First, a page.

JERUSALEM — The Israeli military demolished or sealed several houses and rounded up 49 people in the occupied West Bank in a crackdown on Palestinians accused of attacking Israeli soldiers and suspected Arab collaborators, the army said Tuesday.
Soldiers began the demolitions and sealings--a policy widely condemned outside Israel--late Monday, an army spokesman said.
The army said two houses were sealed in the village of Es Samu, south of the town of Hebron, and one house was destroyed in the nearby village of Beit Ummar.
It said Palestinians living in the houses were part of a strike force that attacked alleged Arab collaborators. They also threw stones and firebombs at army patrols and set up roadblocks on a highway near the village, the army said.
The other house sealed was in the Askar refugee camp near Nablus. The army said Palestinians tried to throw building blocks on soldiers from the home's roof two months ago.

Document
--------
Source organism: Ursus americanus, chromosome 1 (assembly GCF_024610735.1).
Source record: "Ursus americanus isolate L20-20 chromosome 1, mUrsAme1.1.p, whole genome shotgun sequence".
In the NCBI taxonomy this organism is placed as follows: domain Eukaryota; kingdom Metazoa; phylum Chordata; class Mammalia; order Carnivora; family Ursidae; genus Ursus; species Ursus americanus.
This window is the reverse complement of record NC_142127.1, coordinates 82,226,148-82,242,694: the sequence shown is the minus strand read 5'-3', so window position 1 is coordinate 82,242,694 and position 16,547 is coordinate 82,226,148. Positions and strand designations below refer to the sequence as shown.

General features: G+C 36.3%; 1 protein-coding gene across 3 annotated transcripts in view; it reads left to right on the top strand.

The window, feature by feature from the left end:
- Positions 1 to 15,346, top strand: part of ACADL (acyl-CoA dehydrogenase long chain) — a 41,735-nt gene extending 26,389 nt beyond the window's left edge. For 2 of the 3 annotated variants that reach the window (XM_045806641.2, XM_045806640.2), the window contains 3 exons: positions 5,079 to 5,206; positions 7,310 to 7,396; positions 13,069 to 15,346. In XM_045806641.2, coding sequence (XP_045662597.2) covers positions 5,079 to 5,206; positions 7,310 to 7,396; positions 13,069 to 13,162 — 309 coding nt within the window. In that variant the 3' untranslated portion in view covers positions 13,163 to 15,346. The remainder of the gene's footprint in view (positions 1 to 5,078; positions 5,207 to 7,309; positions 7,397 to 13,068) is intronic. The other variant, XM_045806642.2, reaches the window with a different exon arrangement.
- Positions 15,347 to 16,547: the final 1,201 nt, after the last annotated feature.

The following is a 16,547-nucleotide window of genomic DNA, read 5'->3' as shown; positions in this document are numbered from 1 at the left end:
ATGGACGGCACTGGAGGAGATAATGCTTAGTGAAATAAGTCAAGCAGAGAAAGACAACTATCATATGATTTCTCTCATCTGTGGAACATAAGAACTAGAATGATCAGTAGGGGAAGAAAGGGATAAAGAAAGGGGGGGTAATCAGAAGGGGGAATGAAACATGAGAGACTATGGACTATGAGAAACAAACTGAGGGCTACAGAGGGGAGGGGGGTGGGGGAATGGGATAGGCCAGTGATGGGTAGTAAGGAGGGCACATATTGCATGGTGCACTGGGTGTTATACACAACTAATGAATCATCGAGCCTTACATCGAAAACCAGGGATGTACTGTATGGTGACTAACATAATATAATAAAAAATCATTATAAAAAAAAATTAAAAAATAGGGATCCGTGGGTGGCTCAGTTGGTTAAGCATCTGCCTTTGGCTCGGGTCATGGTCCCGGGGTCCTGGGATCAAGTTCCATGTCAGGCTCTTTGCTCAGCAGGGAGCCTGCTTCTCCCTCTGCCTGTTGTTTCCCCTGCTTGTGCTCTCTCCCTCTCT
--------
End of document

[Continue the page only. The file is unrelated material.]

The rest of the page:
Arab reports said four houses were also sealed during an arrest sweep in which 49 suspects were arrested in Nablus, the West Bank's largest city. The army refused to confirm those sealings but acknowledged the arrests.
The military imposed curfews Tuesday in Nablus, two adjacent refugee camps and the Tulkarm refugee camp, Palestinian sources said.
The United States and human rights organizations have condemned house demolitions, saying they deny people due process under the law since suspects rarely are tried before the demolitions.
The West Bank human rights group Law in the Service of Man said the army has destroyed or sealed more than 330 houses in the West Bank and 58 in the Gaza Strip since the December, 1987, start of the Palestinian uprising against Israeli occupation of the territories.
Meanwhile, Palestinian leaders in the occupied Gaza Strip on Tuesday asked U.S. Ambassador William Brown to urge the United States to step up its Middle East peace efforts.
Arabs in Gaza met with Brown as he made his first trip to the territory since he became ambassador in December.
U.S. Embassy officials described Brown's visit as "an orientation trip" but gave no details. Brown declined to talk with reporters.